Recent Invasion, Current Status and Invasion Pathway of European Common Reed, Phragmites australis subspecies australis, in the Southern Ottawa District


  • Paul M. Catling Biodiversity, National Program on Environmental Health, Agriculture and Agri-food Canada, Wm. Saunders Building, Central Experimental Farm, Ottawa, Ontario K1A 0C6
  • Susan Carbyn Biodiversity, National Program on Environmental Health, Agriculture and Agri-food Canada, 32 Main Street, Kentville, Nova Scotia B4N 1J5



North American Common Reed, Phragmites australis subsp. americanus, European Common Reed, Phragmites australis subsp. australis, invasion pathway, alien, invasive species, Ottawa, Canada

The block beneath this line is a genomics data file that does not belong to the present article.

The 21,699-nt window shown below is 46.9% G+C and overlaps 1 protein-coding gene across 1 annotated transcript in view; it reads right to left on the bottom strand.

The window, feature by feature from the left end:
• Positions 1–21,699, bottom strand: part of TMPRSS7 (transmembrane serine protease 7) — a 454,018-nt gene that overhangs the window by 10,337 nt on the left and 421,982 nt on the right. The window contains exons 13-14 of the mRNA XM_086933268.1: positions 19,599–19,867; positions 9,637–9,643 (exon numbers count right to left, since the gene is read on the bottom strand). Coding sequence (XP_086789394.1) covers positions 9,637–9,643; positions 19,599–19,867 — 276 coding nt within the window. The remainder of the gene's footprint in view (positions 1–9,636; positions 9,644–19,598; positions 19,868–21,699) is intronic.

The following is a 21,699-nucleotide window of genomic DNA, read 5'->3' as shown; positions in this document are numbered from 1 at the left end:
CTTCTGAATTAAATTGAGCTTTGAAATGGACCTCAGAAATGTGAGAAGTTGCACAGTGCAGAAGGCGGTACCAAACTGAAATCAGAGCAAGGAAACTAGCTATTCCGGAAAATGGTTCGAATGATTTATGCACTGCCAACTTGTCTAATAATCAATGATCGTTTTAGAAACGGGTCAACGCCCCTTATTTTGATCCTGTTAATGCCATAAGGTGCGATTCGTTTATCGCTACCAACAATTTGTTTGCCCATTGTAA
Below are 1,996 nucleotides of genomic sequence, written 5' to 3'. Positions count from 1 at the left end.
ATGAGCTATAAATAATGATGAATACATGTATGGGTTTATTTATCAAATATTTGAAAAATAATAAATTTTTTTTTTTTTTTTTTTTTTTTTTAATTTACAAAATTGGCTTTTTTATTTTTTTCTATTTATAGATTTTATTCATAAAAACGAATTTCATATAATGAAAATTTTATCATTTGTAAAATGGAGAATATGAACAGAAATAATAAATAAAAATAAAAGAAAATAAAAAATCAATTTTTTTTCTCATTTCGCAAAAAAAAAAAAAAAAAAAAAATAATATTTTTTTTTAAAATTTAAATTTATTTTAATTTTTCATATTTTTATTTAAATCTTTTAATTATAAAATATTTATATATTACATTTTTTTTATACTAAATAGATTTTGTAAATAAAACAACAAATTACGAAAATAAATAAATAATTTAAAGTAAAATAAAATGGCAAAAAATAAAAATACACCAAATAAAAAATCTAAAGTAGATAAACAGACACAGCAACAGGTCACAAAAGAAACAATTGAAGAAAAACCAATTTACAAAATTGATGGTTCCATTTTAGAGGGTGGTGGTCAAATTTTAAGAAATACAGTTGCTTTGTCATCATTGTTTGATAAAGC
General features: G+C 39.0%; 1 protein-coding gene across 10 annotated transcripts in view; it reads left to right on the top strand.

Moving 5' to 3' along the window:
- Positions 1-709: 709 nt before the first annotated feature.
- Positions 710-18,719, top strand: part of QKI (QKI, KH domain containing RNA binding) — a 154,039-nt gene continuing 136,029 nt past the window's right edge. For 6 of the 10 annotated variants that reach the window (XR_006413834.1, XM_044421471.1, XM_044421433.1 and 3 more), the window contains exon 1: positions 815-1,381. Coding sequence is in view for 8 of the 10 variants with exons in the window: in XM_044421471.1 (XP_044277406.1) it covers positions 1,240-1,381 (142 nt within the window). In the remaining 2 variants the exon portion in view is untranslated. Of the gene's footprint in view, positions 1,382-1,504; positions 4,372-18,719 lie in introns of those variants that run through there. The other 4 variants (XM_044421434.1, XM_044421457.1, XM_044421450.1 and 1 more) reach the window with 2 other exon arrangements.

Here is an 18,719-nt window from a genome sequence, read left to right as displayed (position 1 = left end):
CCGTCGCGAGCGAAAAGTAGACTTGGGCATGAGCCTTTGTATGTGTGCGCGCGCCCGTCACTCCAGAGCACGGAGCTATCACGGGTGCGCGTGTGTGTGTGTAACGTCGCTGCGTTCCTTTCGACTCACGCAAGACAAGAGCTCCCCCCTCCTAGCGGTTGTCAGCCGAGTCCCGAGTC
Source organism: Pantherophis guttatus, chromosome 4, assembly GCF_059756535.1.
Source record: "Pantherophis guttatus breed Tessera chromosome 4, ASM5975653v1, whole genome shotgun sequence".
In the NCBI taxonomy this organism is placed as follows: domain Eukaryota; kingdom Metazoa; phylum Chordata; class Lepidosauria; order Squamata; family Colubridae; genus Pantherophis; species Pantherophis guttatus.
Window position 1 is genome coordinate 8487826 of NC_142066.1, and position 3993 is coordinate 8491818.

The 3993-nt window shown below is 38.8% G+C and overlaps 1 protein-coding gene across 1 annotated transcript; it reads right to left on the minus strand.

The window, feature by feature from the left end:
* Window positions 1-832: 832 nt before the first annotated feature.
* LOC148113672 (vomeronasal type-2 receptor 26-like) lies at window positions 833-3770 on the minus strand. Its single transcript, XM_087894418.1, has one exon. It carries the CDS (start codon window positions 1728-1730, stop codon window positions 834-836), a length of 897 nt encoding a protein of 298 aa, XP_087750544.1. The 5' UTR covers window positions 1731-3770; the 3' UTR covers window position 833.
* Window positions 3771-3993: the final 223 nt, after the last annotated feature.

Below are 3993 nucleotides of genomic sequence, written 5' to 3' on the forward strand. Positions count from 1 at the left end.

A survey of populations of native North American Common Reed (Phragmites australis subsp. americanus) and the introduced invasive alien, European Common Reed (Phragmites australis subsp. australis) was conducted in four eastern Ontario townships in 2003. The historical status of the two taxa in the region was evaluated through reference to herbarium specimens collected over the past century. The introduced subspecies appears to have entered the district in the 1970s and subsequently assumed dominance but was not recognized as an alien until 2003. It is now widespread in the four townships where ninety-five populations were recorded during the 2003 survey. Of these, 25 were referable to the native subspecies which was localized and 70 were referable to the introduced subspecies which was widespread. The native subspecies occurs in natural wetlands and also spreads to roadsides, but the introduced subspecies is much more strongly associated with roads, where the rhizomes extend onto gravel shoulders and are broken and transported by construction equipment, graders, ploughs, mowers, and in the treads of many kinds of vehicles. Sensitive wetlands should have buffer zones exceeding 1000 m to prevent colonization of subsp. australis. Monitoring of the two subspecies will be essential to the protection of native biodiversity, since early detection of the alien subspecies in a sensitive wetland will offer the best opportunity for control.